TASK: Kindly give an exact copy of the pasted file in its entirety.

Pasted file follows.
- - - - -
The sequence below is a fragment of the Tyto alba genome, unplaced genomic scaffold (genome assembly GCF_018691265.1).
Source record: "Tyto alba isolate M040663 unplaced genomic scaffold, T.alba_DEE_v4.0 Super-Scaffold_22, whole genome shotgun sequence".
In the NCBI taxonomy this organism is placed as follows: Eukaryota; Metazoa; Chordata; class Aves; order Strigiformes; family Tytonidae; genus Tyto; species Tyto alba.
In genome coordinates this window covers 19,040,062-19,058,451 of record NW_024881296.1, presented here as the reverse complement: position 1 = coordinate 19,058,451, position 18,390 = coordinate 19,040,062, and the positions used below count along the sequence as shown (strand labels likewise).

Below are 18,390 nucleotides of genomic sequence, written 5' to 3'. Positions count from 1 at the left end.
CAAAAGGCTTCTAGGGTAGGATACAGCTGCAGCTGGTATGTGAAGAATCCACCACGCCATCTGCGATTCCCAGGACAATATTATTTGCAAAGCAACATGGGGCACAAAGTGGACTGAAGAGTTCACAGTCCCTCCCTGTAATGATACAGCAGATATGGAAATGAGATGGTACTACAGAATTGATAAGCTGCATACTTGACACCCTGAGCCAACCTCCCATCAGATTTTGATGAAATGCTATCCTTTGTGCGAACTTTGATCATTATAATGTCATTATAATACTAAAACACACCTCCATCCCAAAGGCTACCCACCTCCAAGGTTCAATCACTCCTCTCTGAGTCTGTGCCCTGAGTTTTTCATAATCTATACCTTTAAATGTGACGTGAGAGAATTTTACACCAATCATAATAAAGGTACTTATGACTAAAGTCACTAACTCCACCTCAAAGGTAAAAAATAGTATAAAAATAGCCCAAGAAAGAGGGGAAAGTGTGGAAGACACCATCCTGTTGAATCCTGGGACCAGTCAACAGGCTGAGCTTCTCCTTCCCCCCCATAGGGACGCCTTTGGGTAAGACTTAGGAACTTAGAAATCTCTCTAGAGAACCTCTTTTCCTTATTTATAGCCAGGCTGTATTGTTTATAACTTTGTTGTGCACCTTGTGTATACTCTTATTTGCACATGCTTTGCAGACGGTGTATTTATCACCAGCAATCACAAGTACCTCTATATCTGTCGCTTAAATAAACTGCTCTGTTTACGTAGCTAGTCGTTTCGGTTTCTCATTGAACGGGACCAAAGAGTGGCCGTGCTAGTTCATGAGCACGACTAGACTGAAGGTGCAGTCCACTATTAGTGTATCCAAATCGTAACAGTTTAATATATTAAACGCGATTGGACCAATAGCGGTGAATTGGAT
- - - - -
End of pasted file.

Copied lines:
The sequence below is a fragment of the Tyto alba genome, unplaced genomic scaffold (genome assembly GCF_018691265.1).
Source record: "Tyto alba isolate M040663 unplaced genomic scaffold, T.alba_DEE_v4.0 Super-Scaffold_22, whole genome shotgun sequence".
In the NCBI taxonomy this organism is placed as follows: Eukaryota; Metazoa; Chordata; class Aves; order Strigiformes; family Tytonidae; genus Tyto; species Tyto alba.
In genome coordinates this window covers 19,040,062-19,058,451 of record NW_024881296.1, presented here as the reverse complement: position 1 = coordinate 19,058,451, position 18,390 = coordinate 19,040,062, and the positions used below count along the sequence as shown (strand labels likewise).

Below are 18,390 nucleotides of genomic sequence, written 5' to 3'. Positions count from 1 at the left end.
CAAAAGGCTTCTAGGGTAGGATACAGCTGCAGCTGGTATGTGAAGAATCCACCACGCCATCTGCGATTCCCAGGACAATATTATTTGCAAAGCAACATGGGGCACAAAGTGGACTGAAGAGTTCACAGTCCCTCCCTGTAATGATACAGCAGATATGGAAATGAGATGGTACTACAGAATTGATAAGCTGCATACTTGACACCCTGAGCCAACCTCCCATCAGATTTTGATGAAATGCTATCCTTTGTGCGAACTTTGATCATTATAATGTCATTATAATACTAAAACACACCTCCATCCCAAAGGCTACCCACCTCCAAGGTTCAATCACTCCTCTCTGAGTCTGTGCCCTGAGTTTTTCATAATCTATACCTTTAAATGTGACGTGAGAGAATTTTACACCAATCATAATAAAGGTACTTATGACTAAAGTCACTAACTCCACCTCAAAGGTAAAAAATAGTATAAAAATAGCCCAAGAAAGAGGGGAAAGTGTGGAAGACACCATCCTGTTGAATCCTGGGACCAGTCAACAGGCTGAGCTTCTCCTTCCCCCCCATAGGGACGCCTTTGGGTAAGACTTAGGAACTTAGAAATCTCTCTAGAGAACCTCTTTTCCTTATTTATAGCCAGGCTGTATTGTTTATAACTTTGTTGTGCACCTTGTGTATACTCTTATTTGCACATGCTTTGCAGACGGTGTATTTATCACCAGCAATCACAAGTACCTCTATATCTGTCGCTTAAATAAACTGCTCTGTTTACGTAGCTAGTCGTTTCGGTTTCTCATTGAACGGGACCAAAGAGTGGCCGTGCTAGTTCATGAGCACGACTAGACTGAAGGTGCAGTCCACTATTAGTGTATCCAAATCGTAACAGTTTAATATATTAAACGCGATTGGACCAATAGCGGTGAATTGGAT